In alternative embodiments, release mechanism 89 may not require pushing member 96 to move cannula 104 with respect to needle 98. Instead, cannula 104 may extend along needle 98 within housing 86 and be positioned next to wheel 92. Rotation of wheel 92 may directly contact the outside surface of cannula 104 and move the cannula along needle 98. In this manner, the user may have direct control of the release of cannula 104 from implant tool 84.
Implant tools 50 or 84 may employ alternative release mechanisms not described herein but perform similar functions for substantially holding a cannula in place proximate to a target tissue site within a patient while initiating relative movement between a cannula and a needle. Other release mechanisms may include ratcheting mechanisms that allow the user to move the cannula in one direction and prevent the user from retracting the cannula towards the housing. For example, the user may push a cradle against a pushing member to force the cannula off of the needle. The cradle may have angled teeth that lock against teeth of the pushing member when the cradle moves toward the needle. The user may then pull the cradle back away from the needle as the teeth of the cradle and pushing member slide over each other. Additional movements of the cradle toward the needle may continue to move the pushing member against the cannula.
Cannula 68 may include an additional visible marker 69 to indicate the direction in which cannula 68 is configured to curve. Marker 69 enables the clinician to orient implant tool 50 during implantation in the patient such that when needle 62 is removed from the lumen of cannula 68, cannula 68 curves in the desired direction. In some embodiments, marker 69 is in a location in which marker 69 remains visible to the clinician after the clinician introduces implant tool 50 into patient 12. For example, marker 69 may be positioned on needle 62 in addition to or instead of on cannula 68. In general, marker 69 may be located anywhere on tool 50, so long as marker provides the clinician with enough information to determine which direction cannula 68 will curve.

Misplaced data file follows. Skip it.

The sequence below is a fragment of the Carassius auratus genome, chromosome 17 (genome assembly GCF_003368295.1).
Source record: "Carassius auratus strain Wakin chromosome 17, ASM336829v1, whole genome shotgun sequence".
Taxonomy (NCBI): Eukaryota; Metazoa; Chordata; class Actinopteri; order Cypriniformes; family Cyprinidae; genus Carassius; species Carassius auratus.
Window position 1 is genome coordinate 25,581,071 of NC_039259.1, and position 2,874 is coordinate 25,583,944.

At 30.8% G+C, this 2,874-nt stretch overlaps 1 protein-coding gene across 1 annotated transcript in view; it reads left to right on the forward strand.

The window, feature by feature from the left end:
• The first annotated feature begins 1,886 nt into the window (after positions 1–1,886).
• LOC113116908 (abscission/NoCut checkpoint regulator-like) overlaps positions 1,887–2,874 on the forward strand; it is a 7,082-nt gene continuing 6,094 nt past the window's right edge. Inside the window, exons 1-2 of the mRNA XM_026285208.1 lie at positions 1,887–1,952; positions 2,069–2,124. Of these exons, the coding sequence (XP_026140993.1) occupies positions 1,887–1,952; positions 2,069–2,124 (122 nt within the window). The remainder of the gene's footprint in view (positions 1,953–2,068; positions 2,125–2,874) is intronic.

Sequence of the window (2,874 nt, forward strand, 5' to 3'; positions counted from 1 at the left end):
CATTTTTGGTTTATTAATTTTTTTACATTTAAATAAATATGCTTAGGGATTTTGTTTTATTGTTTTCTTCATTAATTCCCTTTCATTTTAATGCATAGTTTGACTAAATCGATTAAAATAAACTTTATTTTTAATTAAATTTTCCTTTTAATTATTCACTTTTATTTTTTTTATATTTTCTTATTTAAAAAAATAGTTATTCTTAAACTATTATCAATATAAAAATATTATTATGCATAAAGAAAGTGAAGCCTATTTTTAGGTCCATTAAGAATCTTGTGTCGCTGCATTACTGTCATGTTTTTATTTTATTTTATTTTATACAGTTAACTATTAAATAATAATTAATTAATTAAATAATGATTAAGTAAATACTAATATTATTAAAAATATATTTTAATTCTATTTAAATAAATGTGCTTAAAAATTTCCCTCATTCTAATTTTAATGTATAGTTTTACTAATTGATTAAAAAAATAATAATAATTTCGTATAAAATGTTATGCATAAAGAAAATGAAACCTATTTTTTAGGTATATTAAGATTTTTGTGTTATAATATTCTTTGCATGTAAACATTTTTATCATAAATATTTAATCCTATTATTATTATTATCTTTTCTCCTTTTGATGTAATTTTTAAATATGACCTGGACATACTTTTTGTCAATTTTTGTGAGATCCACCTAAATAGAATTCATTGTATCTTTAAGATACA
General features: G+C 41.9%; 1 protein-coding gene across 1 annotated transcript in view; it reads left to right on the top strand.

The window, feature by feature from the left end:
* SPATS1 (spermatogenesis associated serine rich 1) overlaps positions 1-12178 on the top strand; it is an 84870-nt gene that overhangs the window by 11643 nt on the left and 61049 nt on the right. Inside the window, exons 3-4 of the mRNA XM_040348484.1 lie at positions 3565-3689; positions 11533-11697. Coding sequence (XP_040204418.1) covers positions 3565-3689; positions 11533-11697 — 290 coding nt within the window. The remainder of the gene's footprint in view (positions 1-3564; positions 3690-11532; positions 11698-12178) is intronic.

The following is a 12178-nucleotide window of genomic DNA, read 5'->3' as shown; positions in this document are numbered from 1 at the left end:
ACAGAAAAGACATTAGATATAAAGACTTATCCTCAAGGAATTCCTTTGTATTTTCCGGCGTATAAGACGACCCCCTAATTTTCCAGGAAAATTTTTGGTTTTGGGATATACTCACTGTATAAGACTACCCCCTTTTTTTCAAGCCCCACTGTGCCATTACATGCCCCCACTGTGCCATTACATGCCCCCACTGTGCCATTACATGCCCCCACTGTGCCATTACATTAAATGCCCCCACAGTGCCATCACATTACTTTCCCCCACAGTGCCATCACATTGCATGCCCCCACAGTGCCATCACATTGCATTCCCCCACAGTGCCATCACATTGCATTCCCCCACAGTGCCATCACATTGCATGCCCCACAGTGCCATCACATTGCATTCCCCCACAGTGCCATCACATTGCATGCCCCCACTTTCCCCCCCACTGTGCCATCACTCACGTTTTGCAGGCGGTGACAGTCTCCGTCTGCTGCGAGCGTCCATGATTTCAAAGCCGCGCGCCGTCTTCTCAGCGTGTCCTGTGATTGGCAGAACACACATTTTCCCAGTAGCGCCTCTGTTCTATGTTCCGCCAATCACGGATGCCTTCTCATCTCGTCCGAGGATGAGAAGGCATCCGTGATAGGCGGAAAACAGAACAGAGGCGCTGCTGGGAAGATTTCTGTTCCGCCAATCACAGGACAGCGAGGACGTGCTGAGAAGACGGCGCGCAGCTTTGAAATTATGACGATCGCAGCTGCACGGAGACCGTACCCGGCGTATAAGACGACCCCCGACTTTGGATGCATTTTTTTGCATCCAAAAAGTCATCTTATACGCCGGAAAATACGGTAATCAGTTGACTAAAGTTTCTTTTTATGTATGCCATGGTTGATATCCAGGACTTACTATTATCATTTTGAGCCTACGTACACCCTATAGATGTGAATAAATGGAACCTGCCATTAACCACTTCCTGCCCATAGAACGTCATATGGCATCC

Cannula 68 may also help refine the shape of the insertion path previously defined by needle 62. In some cases, needle 62 may not be able completely define the desired insertion path because the shape (i.e., configuration) of needle 62 is dictated by the shape that is necessary to reach the target tissue site without causing substantial damage to tissue. For example, in some embodiments, it may be desirable for a deep portion of the insertion path (i.e., the portion furthest from the entry point) to pivot or curve about 30 degrees or more. However, it may be undesirable for the distal portion of needle 62 to pivot about 30 degrees or more because such a needle may be difficult to guide through tissue of the patient without causing unnecessary trauma to the tissue. Cannula 68, on the other hand, may provide the pivot or curve after being tunneled through the tissue.
The pivot or curve at the end of the insertion path may be useful for implanting a lead, catheter or another elongated medical device to be implanted with extra slack in order to impart strain relief to the implanted elongated medical device. That is, upon changing shape after the removal of needle 62, cannula 68 may refine the insertion path to include a greater curvature than that achieved by needle 62, which allows an elongated medical device to be implanted such that the elongated member has a greater length than necessary to reach the implant site of an electrical stimulator, fluid delivery device or another therapy device to be implanted. The greater length of the elongated medical device may help the medical device withstand pulling forces attributable to the movement of muscles along the path traversed by the elongated medical device. The shape memory aspect of cannula 68 may also aid in the implantation of a medical device to regions within a patient that may be difficult to reach with needle 62, which may not be able to achieve to certain radii of curvature despite being malleable in some embodiments.
In addition to the shape memory material of cannula 68, a coating may also be applied to at least a part of cannula 68. For example, a parylene or oxide film coating may be applied to cannula 68 in order to electrically insulate the cannula. Also, addition of a lubricating film or coating, such as polytetrafluoroethylene (PTFE), to the outer surface of cannula 68 may be desirable to facilitate insertion.
When the user removes cannula 68 from around lead 108, tines 112 unfold and extend into the surrounding tissue to anchor or fix the position of electrodes 114 relative to the target tissue site. In other examples, lead 108 may utilize less or more tines anywhere along lead housing 110. In alternative examples, lead 108 may include fixation elements different than leads 112. For example, lead 108 may incorporate any of helical fixation elements, snap closure elements, hydrogel elements, tissue adhesives, or sutures to anchor the lead within patient 12.
Stimulation module 116 includes implantable housing 118, circuit board 120, power supply 122, and electrodes 124A and 124B (collectively “electrodes 124”). Stimulation module 116 contains all necessary components to provide complete stimulation therapy without any lead or other wire connected to stimulation module 116. Stimulation module 116 may be implanted using devices and techniques as described in this disclosure.